Overdosage of acarbose associated with the intake of drinks and / or foods containing carbohydrates (polysaccharides, oligosaccharides or disaccharides) can cause meteorism, flatulence and diarrhea. Proceed with a symptomatic treatment of digestive disorders (diarrhea) .; However, in case of overdose outside meals, no excessive intestinal symptoms are expected. Avoid the absorption of drinks and / or food containing carbohydrates (poly-oligo-disaccharides) for 4 to 6 hours, depending on the overdose
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Risk associated with diabetes

Diabetes (gestational or permanent), when not balanced, is responsible for an increase in congenital malformations and perinatal mortality. In the periconceptional period, a balance, as good as possible, of diabetes must be achieved, in order to reduce the risk, malformative.
Risk associated with acarbose

Studies in animals have not shown any teratogenic effect. In the absence of teratogenic effect in animals, a malformative effect in the human species is not expected. Indeed, to date, the substances responsible for malformations in the human species have been found to be teratogenic in animals in well-conducted studies of two species

In clinical studies, there is currently no adequate data on a possible malformative or fetotoxic effect of acarbose when administered during pregnancy. >
What to do

The re-equilibration of diabetes makes it possible to standardize the course of pregnancy in this category of patients.

It is imperative to appeal to insulin, irrespective of the type of diabetes, I or II, gestational or permanent.

In the latter case it is advisable to stop treatment with acarbose and to take over from insulin as soon as pregnancy is contemplated or in case of discovery pregnancy Exposed to this drug: in this case this does not constitute the systematic argument for advising a termination of pregnancy but leads to an attitude of caution and prenatal surveillance oriented
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Neonatal blood glucose monitoring is recommended.


After administration of radiolabelled acarbose in the lactating spleen, a small amount was detected in the milk. To date, there are no similar data in humans.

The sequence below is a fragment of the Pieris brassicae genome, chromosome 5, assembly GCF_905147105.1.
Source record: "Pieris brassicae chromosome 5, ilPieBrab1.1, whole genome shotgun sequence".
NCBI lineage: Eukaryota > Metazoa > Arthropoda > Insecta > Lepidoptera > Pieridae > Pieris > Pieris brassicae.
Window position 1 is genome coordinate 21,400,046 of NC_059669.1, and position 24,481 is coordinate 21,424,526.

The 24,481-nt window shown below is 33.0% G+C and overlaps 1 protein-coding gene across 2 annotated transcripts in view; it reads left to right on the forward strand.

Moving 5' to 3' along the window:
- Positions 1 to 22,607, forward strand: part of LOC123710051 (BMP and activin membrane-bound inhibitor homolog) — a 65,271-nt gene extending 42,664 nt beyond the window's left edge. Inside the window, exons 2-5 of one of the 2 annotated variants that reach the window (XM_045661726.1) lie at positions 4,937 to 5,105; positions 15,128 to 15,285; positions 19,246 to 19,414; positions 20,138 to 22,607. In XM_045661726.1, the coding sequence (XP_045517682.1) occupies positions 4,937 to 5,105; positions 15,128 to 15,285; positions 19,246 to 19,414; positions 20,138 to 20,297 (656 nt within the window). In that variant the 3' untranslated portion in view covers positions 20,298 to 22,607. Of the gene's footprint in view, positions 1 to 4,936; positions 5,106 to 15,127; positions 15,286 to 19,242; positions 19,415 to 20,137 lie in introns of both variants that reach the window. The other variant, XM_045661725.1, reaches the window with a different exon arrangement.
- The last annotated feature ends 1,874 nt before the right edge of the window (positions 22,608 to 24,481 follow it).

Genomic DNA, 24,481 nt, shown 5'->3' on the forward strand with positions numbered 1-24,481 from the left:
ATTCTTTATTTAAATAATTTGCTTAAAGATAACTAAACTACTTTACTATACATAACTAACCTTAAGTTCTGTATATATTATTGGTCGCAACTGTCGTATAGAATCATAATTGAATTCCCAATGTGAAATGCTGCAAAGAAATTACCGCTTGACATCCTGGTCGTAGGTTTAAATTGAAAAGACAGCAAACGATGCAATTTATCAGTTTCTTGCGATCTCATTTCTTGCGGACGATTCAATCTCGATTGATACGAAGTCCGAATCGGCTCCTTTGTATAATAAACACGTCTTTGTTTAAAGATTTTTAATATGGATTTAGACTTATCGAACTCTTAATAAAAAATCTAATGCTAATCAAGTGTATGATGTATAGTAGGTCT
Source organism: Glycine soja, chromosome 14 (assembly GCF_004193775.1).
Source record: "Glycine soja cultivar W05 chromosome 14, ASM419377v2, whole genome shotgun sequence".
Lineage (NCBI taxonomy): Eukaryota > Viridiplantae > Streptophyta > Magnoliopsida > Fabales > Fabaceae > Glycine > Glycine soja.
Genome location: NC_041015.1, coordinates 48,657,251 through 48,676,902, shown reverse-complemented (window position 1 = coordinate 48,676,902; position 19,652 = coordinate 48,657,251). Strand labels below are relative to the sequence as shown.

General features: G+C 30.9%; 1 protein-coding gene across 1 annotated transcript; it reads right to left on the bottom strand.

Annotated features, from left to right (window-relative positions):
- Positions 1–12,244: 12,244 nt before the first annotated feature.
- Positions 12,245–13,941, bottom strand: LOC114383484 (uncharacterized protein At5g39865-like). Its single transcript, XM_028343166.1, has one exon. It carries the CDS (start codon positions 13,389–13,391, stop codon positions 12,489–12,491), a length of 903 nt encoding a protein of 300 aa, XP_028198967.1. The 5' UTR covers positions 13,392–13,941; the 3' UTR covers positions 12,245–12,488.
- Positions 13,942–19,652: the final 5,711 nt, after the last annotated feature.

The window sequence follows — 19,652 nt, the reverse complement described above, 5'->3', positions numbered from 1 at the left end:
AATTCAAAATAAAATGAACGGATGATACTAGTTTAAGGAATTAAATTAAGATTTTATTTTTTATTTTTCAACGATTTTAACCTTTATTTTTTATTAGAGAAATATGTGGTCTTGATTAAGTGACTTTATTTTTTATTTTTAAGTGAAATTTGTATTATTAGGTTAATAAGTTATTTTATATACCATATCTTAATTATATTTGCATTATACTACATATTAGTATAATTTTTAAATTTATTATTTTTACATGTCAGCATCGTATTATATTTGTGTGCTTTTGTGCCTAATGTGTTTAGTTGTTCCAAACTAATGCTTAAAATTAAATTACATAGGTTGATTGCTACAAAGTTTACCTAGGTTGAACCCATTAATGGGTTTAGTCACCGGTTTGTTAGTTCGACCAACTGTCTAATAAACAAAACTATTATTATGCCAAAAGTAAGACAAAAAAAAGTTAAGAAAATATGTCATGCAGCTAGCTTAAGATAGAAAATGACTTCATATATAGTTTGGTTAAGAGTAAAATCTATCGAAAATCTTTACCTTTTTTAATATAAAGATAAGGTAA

However, the risk of acarbose effects on the breast-fed infant can not be excluded, this medication is not recommended in case of breastfeeding

The adverse reactions described in the placebo-controlled studies evaluating the effect of acarbose are presented below by CIOMS III (acarbose N '= 8595, placebo N' = 7278; 2006).

Within each frequency group, undesirable effects are presented in decreasing order of severity.

Adverse reactions from pharmacovigilance reports (status as at 31 December 2005), for which frequencies can not be estimated, are listed on a non-determined frequency.
Organ-class system (MedDRA)

Very common


Little, frequent


No, determined

Hematologic and lymphatic system disorders


Immune system disorders

Hypersensitivity to the drug and hypersensitivity (rash, erythema, exanthema, urticaria).
Vascular disorders


Gastrointestinal disorders


Diarrhea, Gastrointestinal and abdominal pain

Nausea, Vomiting, Dyspepsia.

Occlusions, Subocclusions, Intestinal cystic pneumonia,

Hepatobiliary disorders.

Increase in liver enzymes.


Potentially serious hepatitis.

The most appropriate term MedDRA is used to describe a certain type of reaction as well as its synonyms and pathologies related to
In addition, liver damage (hepatic disorders, abnormal liver function and liver damage) has been reported in particular in Japan.
Isolated cases of fulminant hepatitis with fatal outcome have been reported in Japan. The link with acarbose is not clearly established. (See Warnings and Precautions)

Gastrointestinal adverse reactions depend on dosage and diet. These effects decrease, usually during treatment. They decrease, also when the prescribed hypoglucidal diet is respected. If the symptoms persist, the dosage should be temporarily or permanently reduced.

Reporting suspected adverse reactions

Reporting suspected adverse reactions after authorization of the drug is important. It permits continuous monitoring of the benefit / risk ratio of the drug. Health professionals report any suspected adverse reactions via the national reporting system: National Agency for the Safety of Medicines and Health Products (Ansm) and network of Regional Pharmacovigilance Centers - Website: www.ansm.

Treatment of non-insulin-dependent diabetes, in addition to the diet, as monotherapy and in combination with other antidiabetic therapies